Less hazardous to our health and much easier to do, however, is to look for how a black hole might affect the immediate environment around it.

Stars are sometimes born very close together and when one of them swells up into a red giant, the outermost layers of the red giant can be transferred to its companion star.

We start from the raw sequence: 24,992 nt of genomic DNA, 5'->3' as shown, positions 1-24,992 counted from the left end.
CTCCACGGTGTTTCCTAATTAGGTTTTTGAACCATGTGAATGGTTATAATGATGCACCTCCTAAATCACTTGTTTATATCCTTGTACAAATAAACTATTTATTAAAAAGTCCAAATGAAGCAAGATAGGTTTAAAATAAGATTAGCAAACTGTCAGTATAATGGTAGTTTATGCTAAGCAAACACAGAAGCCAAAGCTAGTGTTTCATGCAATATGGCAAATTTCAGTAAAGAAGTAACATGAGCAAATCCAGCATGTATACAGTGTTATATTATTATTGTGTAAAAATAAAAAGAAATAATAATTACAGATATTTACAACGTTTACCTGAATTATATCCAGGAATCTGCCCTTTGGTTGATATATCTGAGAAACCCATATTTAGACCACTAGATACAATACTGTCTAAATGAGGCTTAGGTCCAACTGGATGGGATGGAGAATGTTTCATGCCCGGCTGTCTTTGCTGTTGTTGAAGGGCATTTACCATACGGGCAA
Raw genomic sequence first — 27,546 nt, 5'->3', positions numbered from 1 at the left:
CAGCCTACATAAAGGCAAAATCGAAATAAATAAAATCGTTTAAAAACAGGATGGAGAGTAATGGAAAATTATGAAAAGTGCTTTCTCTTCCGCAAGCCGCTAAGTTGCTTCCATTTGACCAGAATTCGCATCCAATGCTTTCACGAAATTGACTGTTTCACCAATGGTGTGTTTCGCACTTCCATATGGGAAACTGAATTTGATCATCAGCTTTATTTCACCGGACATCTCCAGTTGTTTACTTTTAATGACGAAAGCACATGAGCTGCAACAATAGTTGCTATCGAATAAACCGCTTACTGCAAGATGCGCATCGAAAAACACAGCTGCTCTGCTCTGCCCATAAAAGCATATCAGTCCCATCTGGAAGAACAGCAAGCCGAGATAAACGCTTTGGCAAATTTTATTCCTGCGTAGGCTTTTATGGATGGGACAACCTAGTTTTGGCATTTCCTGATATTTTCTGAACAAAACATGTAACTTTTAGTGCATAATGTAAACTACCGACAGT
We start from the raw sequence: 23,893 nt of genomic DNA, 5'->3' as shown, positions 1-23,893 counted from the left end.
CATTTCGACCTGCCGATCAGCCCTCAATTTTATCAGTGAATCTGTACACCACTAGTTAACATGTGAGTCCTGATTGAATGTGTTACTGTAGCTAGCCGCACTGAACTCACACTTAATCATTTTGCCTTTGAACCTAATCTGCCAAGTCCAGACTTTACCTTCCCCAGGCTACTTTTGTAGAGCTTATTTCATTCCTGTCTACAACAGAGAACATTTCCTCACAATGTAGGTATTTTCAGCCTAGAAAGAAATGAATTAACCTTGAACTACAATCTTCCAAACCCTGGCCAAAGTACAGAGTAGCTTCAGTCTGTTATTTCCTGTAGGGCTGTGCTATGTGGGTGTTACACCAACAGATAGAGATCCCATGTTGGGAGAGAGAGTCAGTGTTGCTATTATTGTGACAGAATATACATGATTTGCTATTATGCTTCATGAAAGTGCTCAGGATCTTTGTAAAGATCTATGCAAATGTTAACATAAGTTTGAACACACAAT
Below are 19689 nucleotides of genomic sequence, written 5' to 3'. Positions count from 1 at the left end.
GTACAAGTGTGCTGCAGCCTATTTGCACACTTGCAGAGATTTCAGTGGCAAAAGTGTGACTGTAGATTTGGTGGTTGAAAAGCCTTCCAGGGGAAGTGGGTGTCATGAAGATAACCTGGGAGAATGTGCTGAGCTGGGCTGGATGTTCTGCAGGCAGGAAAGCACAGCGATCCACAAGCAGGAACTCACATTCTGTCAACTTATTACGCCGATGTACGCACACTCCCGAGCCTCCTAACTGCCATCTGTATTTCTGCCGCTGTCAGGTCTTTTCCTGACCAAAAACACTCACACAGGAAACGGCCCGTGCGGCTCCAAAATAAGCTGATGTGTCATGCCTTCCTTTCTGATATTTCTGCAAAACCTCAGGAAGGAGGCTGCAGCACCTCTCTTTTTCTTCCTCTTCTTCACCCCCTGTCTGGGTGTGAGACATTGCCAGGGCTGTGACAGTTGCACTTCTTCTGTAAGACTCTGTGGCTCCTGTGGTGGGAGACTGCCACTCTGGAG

But if one of those stars died first and became a black hole, then there can be fireworks, as shown in this painting. The very strong gravity near the event horizon causes the gas from the companion star to be accelerated to enormous speeds as it approaches. Friction causes the gas to heat up so that the gas emits very high energy light--the light of x-rays. So, a cool star emitting x-rays and in a fast orbit with an unseen companion suggests the presence of a black hole. The binary system Cygnus X-1 was our first candidate for black hole-dom.